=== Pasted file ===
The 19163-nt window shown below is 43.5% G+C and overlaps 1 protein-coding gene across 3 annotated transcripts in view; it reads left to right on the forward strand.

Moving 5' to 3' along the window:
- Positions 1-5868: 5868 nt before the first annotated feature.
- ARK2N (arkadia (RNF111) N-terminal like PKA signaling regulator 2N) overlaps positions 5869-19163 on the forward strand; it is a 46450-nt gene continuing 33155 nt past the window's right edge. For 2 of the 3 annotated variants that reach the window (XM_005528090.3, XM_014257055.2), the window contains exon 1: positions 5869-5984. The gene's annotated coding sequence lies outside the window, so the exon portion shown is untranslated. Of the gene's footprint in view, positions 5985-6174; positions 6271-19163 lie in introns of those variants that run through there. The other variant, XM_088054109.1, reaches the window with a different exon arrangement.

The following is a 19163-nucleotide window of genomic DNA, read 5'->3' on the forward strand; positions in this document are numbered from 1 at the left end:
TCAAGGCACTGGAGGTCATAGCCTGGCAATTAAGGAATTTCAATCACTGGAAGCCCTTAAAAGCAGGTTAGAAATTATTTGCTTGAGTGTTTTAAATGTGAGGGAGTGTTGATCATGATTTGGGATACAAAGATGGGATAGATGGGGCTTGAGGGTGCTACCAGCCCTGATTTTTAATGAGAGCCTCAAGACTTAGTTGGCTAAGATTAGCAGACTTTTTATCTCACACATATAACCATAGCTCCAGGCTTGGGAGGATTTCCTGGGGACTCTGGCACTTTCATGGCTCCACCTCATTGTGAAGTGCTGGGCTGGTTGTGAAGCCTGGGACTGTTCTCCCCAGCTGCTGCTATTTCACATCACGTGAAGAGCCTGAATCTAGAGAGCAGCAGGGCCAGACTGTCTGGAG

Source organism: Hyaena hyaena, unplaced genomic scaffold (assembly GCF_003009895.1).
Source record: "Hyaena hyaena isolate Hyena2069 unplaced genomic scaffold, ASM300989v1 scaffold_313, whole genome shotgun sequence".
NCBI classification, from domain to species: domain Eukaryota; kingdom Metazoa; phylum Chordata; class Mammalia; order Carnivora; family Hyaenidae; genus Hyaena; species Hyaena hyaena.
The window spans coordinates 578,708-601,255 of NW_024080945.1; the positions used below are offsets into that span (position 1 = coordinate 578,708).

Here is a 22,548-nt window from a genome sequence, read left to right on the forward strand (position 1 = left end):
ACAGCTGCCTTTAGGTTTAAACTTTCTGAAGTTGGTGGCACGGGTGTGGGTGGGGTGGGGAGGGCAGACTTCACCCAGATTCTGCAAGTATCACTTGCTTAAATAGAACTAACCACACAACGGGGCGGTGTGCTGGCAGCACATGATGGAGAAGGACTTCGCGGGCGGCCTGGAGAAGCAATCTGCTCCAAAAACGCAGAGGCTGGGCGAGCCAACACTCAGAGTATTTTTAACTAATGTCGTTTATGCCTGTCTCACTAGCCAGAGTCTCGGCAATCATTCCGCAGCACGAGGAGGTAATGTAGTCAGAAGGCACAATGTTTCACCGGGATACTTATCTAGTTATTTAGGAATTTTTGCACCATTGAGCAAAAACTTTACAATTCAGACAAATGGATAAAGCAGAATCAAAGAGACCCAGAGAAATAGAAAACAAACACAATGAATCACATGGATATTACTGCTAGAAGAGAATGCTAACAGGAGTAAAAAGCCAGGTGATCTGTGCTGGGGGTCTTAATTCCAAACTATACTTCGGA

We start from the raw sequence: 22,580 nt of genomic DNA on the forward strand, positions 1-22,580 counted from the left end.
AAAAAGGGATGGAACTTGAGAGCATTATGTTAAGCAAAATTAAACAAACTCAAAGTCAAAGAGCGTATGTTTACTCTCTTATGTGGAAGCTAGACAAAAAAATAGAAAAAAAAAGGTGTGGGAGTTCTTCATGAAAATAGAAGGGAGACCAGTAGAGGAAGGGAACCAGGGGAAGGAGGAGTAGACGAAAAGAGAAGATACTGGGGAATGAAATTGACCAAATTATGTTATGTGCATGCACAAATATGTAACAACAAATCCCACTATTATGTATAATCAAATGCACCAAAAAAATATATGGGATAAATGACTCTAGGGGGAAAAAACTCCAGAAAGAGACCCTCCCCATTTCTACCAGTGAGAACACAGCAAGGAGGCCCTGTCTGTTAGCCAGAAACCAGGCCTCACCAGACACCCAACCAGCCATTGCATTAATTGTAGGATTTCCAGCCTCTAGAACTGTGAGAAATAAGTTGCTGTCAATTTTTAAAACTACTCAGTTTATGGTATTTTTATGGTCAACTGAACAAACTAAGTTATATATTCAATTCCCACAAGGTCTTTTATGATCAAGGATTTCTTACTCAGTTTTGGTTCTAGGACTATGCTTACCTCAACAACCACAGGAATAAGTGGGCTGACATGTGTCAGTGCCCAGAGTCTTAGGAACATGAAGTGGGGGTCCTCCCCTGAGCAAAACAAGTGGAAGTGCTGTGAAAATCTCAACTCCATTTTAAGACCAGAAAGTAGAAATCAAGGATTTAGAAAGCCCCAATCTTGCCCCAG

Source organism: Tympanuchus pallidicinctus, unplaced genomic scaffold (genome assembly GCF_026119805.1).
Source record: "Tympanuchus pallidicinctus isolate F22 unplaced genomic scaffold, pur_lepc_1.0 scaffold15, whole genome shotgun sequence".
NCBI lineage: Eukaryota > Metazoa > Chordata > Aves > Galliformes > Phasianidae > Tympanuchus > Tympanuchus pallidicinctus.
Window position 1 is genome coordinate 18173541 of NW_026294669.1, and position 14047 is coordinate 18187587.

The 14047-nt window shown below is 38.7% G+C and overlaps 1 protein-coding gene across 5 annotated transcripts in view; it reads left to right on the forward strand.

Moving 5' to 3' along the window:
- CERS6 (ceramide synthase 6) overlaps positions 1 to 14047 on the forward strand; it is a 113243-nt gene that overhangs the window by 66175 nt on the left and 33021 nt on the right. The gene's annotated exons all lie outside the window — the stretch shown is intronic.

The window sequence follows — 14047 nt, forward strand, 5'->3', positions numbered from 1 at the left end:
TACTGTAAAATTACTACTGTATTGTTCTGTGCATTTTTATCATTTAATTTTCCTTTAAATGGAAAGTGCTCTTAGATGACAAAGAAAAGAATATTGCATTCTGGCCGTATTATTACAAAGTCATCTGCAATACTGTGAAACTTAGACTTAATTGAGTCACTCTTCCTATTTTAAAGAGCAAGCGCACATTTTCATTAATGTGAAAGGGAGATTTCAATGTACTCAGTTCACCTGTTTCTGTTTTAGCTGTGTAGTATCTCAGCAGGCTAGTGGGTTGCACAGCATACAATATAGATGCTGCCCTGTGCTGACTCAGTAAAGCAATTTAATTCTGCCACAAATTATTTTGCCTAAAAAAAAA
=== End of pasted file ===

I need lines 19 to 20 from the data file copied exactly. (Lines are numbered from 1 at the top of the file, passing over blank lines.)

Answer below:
The 14047-nt window shown below is 38.7% G+C and overlaps 1 protein-coding gene across 5 annotated transcripts in view; it reads left to right on the forward strand.

Moving 5' to 3' along the window: